Around 50,000 people in total have been contacted through Scotland’s app since its launch last year – a direct comparison to the more than 500,000 a week for the English app.
Opposition politicians had raised concerns this meant the Protect Scotland app – which cost around £450,000 to develop and run – was not working as intended.
However, speaking to a Covid-19 briefing, Nicola Sturgeon said the app had the “same degree” of sensitivity” and there was no reason for it to be pinging proportionately fewer people than in England.
Deputy chief medical officer, Dr Nicola Steedman, said while the method used by the two apps were different, they both had the same level of sensitivity.
The First Minister said: “As far as I am aware it has the same degree of sensitivity and therefore there would be no reason why it was pinging less people than in England.
"After a period where the opposite was true, just to be clear about that, we are now in a position where case rates are lower than in England. That means there will be fewer people testing positive for Covid, it follows that there are fewer people being asked to self-isolate.”
She went on to say that she understood the “hugely disruptive” requirement to self-isolate and recognised “angst” around the so-called “pingdemics”.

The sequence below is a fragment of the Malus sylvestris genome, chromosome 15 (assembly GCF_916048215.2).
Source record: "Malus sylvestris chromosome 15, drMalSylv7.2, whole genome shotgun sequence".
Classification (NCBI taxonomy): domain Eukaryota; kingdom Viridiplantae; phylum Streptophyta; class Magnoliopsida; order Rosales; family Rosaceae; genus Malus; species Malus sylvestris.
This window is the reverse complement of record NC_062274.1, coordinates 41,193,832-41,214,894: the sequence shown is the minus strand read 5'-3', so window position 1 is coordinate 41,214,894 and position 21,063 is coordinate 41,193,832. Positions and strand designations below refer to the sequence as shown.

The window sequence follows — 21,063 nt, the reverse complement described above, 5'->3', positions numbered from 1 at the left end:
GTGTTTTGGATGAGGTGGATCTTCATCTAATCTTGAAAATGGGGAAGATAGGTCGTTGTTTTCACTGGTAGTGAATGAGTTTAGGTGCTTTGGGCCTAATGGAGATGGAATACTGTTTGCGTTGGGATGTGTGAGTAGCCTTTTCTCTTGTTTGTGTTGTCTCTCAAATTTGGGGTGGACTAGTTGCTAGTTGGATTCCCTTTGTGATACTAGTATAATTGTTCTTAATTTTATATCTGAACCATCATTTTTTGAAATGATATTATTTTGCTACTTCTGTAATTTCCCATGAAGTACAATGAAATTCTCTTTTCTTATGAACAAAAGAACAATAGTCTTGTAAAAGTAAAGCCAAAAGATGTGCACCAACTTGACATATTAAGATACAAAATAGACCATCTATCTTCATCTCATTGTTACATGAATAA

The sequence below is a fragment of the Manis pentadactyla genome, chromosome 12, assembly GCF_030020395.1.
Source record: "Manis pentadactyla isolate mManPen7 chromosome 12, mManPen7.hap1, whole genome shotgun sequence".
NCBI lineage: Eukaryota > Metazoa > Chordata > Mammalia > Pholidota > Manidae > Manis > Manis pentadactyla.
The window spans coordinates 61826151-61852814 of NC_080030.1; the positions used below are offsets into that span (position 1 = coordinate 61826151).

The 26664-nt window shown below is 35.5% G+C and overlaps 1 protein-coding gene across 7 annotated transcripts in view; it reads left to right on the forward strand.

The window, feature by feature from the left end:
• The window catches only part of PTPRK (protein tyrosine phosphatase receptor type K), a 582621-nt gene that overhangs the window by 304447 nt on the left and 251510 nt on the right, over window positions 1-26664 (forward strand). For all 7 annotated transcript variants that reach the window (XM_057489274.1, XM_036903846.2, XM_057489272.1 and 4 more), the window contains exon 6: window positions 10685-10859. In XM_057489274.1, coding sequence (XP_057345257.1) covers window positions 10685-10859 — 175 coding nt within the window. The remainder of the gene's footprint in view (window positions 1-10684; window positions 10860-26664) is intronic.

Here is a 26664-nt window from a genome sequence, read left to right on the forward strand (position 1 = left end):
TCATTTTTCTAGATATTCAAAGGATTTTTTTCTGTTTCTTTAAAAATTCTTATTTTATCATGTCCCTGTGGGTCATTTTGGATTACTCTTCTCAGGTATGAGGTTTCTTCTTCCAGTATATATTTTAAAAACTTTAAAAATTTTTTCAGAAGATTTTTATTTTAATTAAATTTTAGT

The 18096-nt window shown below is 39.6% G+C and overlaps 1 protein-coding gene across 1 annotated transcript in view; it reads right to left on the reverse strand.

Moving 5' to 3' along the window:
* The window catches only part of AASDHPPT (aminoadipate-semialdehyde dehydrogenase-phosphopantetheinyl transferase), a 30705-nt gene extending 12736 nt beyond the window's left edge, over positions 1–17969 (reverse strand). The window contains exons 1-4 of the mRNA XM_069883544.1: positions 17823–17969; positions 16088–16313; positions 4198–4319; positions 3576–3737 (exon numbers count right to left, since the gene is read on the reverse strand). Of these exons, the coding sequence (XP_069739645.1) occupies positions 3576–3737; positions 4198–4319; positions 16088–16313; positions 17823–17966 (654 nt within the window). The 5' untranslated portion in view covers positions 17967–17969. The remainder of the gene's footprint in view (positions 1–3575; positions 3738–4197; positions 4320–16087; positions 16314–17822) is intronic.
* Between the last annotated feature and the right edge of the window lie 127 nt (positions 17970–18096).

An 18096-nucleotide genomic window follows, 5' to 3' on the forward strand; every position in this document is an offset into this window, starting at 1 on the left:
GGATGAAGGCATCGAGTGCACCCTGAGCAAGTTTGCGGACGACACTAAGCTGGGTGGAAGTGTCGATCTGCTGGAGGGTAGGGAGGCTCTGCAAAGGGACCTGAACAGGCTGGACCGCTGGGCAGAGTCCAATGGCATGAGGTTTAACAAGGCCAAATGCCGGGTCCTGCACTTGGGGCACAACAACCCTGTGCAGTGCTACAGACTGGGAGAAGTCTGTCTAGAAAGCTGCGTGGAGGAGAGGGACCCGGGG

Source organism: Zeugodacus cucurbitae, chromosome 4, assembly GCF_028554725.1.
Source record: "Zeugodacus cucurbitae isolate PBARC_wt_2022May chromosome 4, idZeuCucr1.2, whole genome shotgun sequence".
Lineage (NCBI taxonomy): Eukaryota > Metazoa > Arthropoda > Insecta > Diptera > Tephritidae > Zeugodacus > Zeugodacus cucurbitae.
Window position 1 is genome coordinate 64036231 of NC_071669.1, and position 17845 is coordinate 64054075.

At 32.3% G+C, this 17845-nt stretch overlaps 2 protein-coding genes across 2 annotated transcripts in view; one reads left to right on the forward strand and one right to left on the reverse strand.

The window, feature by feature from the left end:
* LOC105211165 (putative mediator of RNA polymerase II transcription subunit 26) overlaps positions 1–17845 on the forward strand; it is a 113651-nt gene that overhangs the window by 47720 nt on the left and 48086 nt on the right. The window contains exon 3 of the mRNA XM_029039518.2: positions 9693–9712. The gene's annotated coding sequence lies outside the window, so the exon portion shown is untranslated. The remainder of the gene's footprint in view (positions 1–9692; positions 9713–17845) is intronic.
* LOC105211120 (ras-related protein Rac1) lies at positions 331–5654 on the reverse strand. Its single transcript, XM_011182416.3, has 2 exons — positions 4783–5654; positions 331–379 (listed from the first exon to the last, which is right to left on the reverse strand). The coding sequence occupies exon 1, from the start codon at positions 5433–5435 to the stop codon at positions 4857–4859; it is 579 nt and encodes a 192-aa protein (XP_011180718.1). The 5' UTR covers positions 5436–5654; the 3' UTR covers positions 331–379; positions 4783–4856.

The SNP leader said: “It is not the app that is causing the problem, it is the virus causing the problem, and the more we get case rates down, the more we’ll get the numbers being asked to self-isolate down.
“But while we have levels of the virus as they are just now, self-isolation is a really important thing for everybody to be doing to try to limit transmission."
Dr Steedman said the Scottish app did not use the same “complex algorithm” that was the basis of the English app and urged Scots to keep using it and not delete or disable the software.
She said: “We do use a different type of calculation for proximity contacts. Now that is not to say that ours is less sensitive, it is just that theirs is done on a complex algorithm whereas ours takes a particular distance and time and it’s more simple in that way.
"I don’t think that in any way decreases the sensitivity of it.
"The app is there for a good reason. It is there to let people know that they might have been at risk and now, of course, anyone who is identified as a contact, we are recommending that they get tested.
"There is a very good reason to alert your contacts through the app, no-one will know that it’s you. It’s all completely anonymous and you are actually doing them a huge service of allowing them to get themselves tested and allowing them to go on to protect other people if they have been at risk.”